WIP19 Espionage | New Chinese APT Targets IT Service Providers and Telcos With Signed Malware

By Joey Chen and Amitai Ben Shushan Ehrlich, with additional insights from QGroup

Executive Summary

  • A new threat cluster we track as WIP19 has been targeting telecommunications and IT service providers in the Middle East and Asia.
  • We assess it is highly likely this activity is espionage-related and that WIP19 is a Chinese-speaking threat group.
  • The threat cluster has some overlap with Operation Shadow Force but utilizes new malware and techniques.
  • WIP19 utilizes a legitimate, stolen certificate to sign novel malware, including SQLMaggie, ScreenCap and a credential dumper.


SentinelLabs has been monitoring a threat cluster we track as WIP19, a group characterized by the usage of a legitimate, stolen digital certificate issued by a company called “DEEPSoft”. Based on our investigations, WIP19 has been targeting telecommunications and IT service providers in the Middle East and Asia.

Throughout this activity, the threat actor abused the certificate to sign several malicious components. Almost all operations performed by the threat actor were completed in a “hands-on keyboard” fashion, during an interactive session with compromised machines. This meant the attacker gave up on a stable C2 channel in exchange for stealth.

Our analysis of the backdoors utilized, in conjunction with pivoting on the certificate, suggest portions of the components used by WIP19 were authored by WinEggDrop, a well-known Chinese-speaking malware author who has created tools for a variety of groups and has been active since 2014.

The use of WinEggDrop-authored malware, stolen certificates and correlating TTPs indicate possible links to Operation Shadow Force, as reported by TrendMicro and AhnLab. As the toolset itself appears to be shared among several actors, it is unclear whether this is a new iteration of operation “Shadow Force” or simply a different actor utilizing similar TTPs. The activity we observed, however, represents a more mature actor, utilizing new malware and techniques.

We linked an implant dubbed “SQLMaggie”, recently described by DCSO CyTec, to this set of activity. SQLMaggie appears to be actively maintained and provides insights into the development timeline with hardcoded version names. In addition, we identified a number of other pieces of malware utilized by this threat actor.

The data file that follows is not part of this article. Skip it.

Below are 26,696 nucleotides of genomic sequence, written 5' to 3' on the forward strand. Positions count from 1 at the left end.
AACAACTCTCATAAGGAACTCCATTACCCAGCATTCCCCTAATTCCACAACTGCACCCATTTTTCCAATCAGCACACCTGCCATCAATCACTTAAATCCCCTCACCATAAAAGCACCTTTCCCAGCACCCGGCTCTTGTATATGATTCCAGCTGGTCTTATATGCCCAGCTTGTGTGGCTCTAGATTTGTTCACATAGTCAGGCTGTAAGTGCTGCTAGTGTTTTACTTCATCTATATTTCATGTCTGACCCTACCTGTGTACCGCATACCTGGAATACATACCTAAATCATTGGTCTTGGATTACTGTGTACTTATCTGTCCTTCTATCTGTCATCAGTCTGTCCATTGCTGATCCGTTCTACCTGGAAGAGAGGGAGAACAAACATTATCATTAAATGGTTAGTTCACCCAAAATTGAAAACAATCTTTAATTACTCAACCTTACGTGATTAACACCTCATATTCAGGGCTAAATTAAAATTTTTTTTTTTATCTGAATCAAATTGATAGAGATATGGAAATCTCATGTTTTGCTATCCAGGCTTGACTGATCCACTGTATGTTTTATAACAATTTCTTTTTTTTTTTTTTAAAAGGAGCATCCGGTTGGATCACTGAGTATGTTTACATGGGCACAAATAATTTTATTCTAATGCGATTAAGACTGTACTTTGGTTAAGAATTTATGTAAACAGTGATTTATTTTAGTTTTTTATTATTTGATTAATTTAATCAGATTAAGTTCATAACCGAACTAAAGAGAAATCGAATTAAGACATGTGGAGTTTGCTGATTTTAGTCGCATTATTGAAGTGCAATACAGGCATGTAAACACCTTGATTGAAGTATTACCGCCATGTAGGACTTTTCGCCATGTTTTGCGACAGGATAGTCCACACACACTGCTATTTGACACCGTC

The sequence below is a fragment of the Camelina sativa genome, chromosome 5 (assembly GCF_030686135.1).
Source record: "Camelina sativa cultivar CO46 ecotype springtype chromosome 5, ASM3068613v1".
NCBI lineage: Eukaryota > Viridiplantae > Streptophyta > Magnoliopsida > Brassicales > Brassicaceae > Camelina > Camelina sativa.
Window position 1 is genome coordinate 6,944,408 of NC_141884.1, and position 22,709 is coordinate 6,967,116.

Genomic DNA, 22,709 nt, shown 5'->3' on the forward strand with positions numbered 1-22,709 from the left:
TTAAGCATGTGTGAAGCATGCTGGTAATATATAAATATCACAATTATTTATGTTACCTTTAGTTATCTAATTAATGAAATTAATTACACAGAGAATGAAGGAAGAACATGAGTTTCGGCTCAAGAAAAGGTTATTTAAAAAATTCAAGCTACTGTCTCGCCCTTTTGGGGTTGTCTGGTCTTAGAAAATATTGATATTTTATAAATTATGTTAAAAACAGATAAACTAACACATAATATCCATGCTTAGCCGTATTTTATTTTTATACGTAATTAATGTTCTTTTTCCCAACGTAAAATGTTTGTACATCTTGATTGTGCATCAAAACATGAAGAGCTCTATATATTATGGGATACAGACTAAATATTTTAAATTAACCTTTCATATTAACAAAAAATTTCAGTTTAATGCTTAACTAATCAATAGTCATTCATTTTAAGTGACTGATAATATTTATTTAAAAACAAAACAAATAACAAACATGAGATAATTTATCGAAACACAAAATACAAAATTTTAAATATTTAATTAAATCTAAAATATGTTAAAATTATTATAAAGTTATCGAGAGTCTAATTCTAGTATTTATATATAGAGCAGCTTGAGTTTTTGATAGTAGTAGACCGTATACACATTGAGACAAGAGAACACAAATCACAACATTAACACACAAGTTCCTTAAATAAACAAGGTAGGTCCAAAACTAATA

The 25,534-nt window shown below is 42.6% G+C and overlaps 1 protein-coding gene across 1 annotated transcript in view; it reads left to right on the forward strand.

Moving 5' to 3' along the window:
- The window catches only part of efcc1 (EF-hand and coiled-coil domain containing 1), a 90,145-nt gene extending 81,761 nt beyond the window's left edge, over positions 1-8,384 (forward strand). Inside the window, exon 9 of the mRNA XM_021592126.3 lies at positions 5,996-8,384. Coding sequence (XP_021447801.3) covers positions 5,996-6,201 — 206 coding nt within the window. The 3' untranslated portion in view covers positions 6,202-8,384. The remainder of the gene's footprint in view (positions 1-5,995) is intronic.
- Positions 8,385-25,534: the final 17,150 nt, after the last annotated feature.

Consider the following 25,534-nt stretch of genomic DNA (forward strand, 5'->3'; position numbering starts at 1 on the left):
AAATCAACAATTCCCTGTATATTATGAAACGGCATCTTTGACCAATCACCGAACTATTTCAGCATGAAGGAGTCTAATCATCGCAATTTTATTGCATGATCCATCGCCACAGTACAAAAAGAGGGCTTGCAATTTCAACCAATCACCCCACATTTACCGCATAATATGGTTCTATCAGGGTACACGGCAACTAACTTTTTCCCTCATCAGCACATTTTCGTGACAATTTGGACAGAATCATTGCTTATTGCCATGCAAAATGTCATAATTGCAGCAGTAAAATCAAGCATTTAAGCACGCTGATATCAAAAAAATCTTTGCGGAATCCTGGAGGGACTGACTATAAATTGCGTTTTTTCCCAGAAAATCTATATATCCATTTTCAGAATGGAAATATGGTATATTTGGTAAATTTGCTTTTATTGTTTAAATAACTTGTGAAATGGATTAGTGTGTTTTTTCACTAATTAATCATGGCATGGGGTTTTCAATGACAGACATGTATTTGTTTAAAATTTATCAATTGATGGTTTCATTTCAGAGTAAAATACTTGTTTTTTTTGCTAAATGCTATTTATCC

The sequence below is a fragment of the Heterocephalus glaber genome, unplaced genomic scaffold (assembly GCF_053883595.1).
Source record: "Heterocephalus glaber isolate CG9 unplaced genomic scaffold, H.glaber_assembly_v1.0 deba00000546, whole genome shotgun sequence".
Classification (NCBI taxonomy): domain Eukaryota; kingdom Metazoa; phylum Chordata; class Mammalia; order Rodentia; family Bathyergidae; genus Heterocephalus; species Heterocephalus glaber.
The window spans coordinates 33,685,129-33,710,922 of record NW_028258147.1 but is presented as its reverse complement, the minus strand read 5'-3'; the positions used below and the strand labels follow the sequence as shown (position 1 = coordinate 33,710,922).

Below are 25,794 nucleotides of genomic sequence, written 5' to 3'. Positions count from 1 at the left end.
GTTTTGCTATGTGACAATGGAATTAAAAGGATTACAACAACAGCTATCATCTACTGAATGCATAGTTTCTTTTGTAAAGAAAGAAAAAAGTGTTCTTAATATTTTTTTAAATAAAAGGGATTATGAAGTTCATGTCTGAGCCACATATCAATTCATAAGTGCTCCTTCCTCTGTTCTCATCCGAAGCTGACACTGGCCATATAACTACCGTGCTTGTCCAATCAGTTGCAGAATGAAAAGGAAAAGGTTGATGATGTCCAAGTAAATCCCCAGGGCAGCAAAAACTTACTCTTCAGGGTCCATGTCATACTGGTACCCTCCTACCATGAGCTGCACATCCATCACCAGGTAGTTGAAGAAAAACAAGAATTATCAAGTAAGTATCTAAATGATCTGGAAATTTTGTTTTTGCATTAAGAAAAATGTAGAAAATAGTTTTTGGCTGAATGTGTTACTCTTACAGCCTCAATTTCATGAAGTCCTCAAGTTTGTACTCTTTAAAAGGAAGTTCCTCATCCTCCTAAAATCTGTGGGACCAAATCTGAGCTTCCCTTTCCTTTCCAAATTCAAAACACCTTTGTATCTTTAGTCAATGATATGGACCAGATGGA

This report focuses on detailing the set of activity we track as WIP19 and provides further context around the usage of these new tools.

Relationship between the malware, certificates, and creators
Relationship between the malware, certificates, and creators

Abusing Valid Digital Certificates

WIP19 has been observed signing malware with a valid digital certificate issued for DEEPSoft Co., Ltd., a Korean company specializing in messaging solutions. The threat actor used the certificate to sign several malware components, some of which were tailor-made for specific targets. We assess that it is highly likely the certificate was stolen, as it was also used to sign legitimate software used by DEEPSoft in the past.

DEEPSoft digital certificate
DEEPSoft digital certificate

Activity involving toolsets authored by WingEggDrop and signed with both legitimate and fake certificates has been previously reported on by AhnLab. It’s commonly understood that malware created by WinEggDrop is shared among several threat clusters, making it possible that these associated toolsets could also be in use by the WIP19 threat actor.

Dumper Analysis

Like many components utilized by WIP19, all their credential harvesting tools – consisting mainly of password dumpers – were signed using the DEEPSoft certificate. The main dumper used by the threat actor utilized open source projects to load an SSP to LSASS  and then dump the process.

WIP19’s password dumper consists of two components, one used as a loader, and the other as a dumper. On many of the instances observed, the dumper was executed using WMIEXEC.

Loader Analysis

The dumper loader component is a signed EXE file, internally dubbed ssp_rpc_loader, as indicated from the PDB path embedded within the file. As the name suggests, the loader uses RPC to load a malicious DLL file as an SSP (Security Support Provider), given as an argument. The loader appears to be taken from an open source project available on GitHub.


SSP Analysis

The actual SSP loaded is NanoDump, which is loaded into LSASS and creates a minidump of the process. Loading NanoDump as an SSP is a built-in function embedded within NanoDump. This is done utilizing the MiniDumpWriteDump API. The dump will be created in the following path:


Much like the loader, the threat actor did not bother to remove the PDB path for the DLL dumper.


Combining both components, a full execution of the dumper will look like this:

C:\attacker\loader.exe c:\attacker\ssp.dll

Keylogger & Screen Recording (ScreenCap)

Loading Mechanism

WIP19 has been observed utilizing a less-common (although documented) DLL search order hijacking of explorer.exe to load a keylogging and screen recording component internally named ScreenCapDll_x64.

The keylogging and screen recording components
The keylogging and screen recording components